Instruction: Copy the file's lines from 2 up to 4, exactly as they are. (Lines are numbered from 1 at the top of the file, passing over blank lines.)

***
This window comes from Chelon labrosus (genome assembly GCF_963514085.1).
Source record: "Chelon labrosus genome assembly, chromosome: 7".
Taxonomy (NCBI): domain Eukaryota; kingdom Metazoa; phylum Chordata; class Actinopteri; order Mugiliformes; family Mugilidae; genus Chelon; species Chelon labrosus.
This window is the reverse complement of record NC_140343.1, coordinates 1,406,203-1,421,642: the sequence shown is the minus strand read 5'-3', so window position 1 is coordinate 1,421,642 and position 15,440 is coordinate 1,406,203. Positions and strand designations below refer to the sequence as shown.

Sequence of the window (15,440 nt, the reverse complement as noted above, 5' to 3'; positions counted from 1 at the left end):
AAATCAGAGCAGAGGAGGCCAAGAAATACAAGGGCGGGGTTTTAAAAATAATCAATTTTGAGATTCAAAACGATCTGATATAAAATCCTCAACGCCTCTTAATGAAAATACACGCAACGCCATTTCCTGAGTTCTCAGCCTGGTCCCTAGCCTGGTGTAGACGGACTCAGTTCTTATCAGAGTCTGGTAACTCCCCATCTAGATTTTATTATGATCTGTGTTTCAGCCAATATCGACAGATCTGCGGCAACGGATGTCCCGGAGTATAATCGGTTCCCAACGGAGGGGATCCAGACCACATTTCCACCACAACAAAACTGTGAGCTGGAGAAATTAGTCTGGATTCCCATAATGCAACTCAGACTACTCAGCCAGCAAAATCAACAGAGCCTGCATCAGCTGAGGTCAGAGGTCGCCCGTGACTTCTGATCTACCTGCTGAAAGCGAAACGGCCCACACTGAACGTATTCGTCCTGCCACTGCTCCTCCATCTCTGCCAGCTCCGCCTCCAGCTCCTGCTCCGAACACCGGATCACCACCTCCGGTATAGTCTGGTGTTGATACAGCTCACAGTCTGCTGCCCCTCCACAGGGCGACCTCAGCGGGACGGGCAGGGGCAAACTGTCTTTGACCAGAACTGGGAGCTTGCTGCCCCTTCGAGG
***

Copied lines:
Source record: "Chelon labrosus genome assembly, chromosome: 7".
Taxonomy (NCBI): domain Eukaryota; kingdom Metazoa; phylum Chordata; class Actinopteri; order Mugiliformes; family Mugilidae; genus Chelon; species Chelon labrosus.
This window is the reverse complement of record NC_140343.1, coordinates 1,406,203-1,421,642: the sequence shown is the minus strand read 5'-3', so window position 1 is coordinate 1,421,642 and position 15,440 is coordinate 1,406,203. Positions and strand designations below refer to the sequence as shown.